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ideas be capable of representing more real beings than one, or no. One thing more I crave leave to offer about fyllogifm, before I leave it, viz. may one not upon just ground inquire whether the form fyllogifm now has, is that which in reafon it ought to have? For the medius terminus being to join the extremes, i. e. the intermediate idea by its intervention, to fhow the agreement or difagreement of the two in queftion; would not the pofition of the medius terminus be more natural, and show the agreement or difagreement of the extremes clearer and better, if it were placed in the middle between ' them? Which might be easily done by tranfpofing the propofitions, and making the medius terminus the predicate of the first, and the subject of the fecond. As thus,
"Omne corpus eft entenfum & folidum,
Nullum extenfum & folidum eft pura extenfio,
I need not trouble my reader with inftances in fyllo-
fails us for want of ideas.
§. 9. Reason, though it penetrates into the depths of the fea and earth, elevates our thoughts as high as the ftars, and leads us through the vast spaces and large rooms of this mighty fabric, yet it comes far fhort of the real extent of even corporeal being; and there are many inftances wherein it fails us: as,
First, it perfectly fails us, where our ideas fail. It neither does, nor can extend itself farther than they do. And therefore wherever we have no ideas, our reasoning ftops, and we are at an end of our reckoning and if at any time we reason about words, which do not stand for
any ideas, it is only about those founds, and nothing
2. Because of obfcure and
§. 10. Secondly, our reafon is often puzzled, and at a lofs, because of the obfcurity, confufion, or imperfection of the ideas it is employed about; and there we are involved in difficulties and contradictions. Thus not having any perfect idea of the leaft extenfion of matter, nor of infinity, we are at a lofs about the divifibility of matter; but having perfect, clear, and diftinct ideas of number, our reafon meets with none of those inextricable difficulties in numbers, nor finds itself involved in any contradictions about them. Thus, we having but imperfect ideas of the operations of our minds, and of the beginning of motion, or thought, how the mind produces either of them in us, and much imperfecter yet of the operation of God; run into great difficulties about free created agents, which reason cannot well extricate itself out of.
3. For want of intermediate ideas.
§. 11. Thirdly, our reafon is often at a ftand, because it perceives not thofe ideas, which could ferve to fhow the certain or
probable agreement or difagreement of any other two ideas and in this fome men's faculties far outgo others. Till algebra, that great inftrument and instance of human fagacity, was discovered, men, with amazement, looked on feveral of the demonstrations of antient mathematicians, and could fcarce forbear to think the finding several of those proofs to be fomething more than human.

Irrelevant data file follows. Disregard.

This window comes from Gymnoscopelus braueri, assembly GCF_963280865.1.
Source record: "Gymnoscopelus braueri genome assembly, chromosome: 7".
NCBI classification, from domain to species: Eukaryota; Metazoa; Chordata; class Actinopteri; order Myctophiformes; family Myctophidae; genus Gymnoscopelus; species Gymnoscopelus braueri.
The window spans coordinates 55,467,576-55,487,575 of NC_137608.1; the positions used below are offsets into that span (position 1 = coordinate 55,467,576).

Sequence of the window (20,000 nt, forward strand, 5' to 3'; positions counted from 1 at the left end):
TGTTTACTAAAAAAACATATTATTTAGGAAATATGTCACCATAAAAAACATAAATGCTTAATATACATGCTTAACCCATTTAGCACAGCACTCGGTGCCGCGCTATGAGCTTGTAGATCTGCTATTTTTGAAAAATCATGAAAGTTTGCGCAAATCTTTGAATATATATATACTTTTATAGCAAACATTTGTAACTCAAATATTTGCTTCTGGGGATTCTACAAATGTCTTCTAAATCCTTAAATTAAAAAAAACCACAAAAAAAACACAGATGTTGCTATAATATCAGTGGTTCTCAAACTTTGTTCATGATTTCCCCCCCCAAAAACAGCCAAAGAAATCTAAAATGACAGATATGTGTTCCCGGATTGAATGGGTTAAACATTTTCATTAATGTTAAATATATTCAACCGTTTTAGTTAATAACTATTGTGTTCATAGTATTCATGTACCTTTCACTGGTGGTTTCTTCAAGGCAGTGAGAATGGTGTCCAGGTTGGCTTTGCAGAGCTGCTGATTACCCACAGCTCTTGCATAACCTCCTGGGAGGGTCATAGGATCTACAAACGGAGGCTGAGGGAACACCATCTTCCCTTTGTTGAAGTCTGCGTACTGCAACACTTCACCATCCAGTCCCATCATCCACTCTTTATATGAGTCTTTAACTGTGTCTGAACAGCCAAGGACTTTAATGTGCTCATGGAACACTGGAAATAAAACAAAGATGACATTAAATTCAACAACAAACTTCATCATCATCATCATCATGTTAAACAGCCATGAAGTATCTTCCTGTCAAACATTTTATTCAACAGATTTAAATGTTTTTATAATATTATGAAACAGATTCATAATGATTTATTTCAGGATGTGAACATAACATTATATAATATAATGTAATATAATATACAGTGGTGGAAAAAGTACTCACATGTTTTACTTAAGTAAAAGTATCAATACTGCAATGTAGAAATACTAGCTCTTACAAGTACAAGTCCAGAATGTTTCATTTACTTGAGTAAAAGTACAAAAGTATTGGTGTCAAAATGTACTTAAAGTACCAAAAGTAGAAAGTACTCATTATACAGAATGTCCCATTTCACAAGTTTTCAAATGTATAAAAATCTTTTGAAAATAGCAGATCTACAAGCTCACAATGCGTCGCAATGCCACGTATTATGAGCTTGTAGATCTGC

4. Because of wrong principles.
§. 12. Fourthly, the mind, by proceeding upon falfe principles, is often engaged
in abfurdities and difficulties, brought into ftraits and contradictions, without knowing how to free itself; and in that cafe it is in vain to implore the help of reafon, unlefs it be to discover the falfhood and reject the influence of thofe wrong principles. Reafon is fo far from clearing the difficulties which the building upon falfe foundations brings a man into, that if he will purfue it, it entangles him the more, and engages him deeper in perplexities.
§. 13. Fifthly, as obfcure and imperfect 5. Because of ideas often involve our reafon, fo, upon the doubtful fame ground, do dubious words, and uncertain figns, often in difcourfes and arguings, when not warily attended to, puzzle men's reason, and bring them to a non-plus. But thefe two latter are our fault, and not the fault of reafon. But yet the confequences of them are nevertheless obvious; and the perplexities or errours they fill men's minds with, are every where obfervable.
Our highest degree of knowledge is intuitive, without rea
S. 14. Some of the ideas that are in the mind, are fo there, that they can be by themselves immediately compared one with another and in these the mind is able to perceive, that they agree or disagree as clearly, as that it has them. Thus the mind perceives, that an arch of a circle is lefs than the whole circle, as clearly as it does the idea of a circle: and this therefore, as has been faid, I call intuitive knowledge; which is certain, beyond all doubt, and needs no probation, nor can have any; this being the highest of all human certainty. In this confifts the evidence of all those maxims, which nobody has any doubt about, but every man (does not, as is faid, only affent to, but) knows to be true, as soon as ever they are proposed to his underftanding. In the discovery of, and affent to these truths, there is no ufe of the difcurfive faculty, no need of reafoning, but they are known by a fuperior and higher degree of evidence. And fuch, if I may guess at things unknown, I am apt to think, that angels have now, and the fpirits of juft men made perfect, fhall have, in a future ftate, of thousands of things, which now either wholly escape our apprehenfions, or which, our short, fighted reafon having got fome faint glimpse of, we, in the dark, grope after.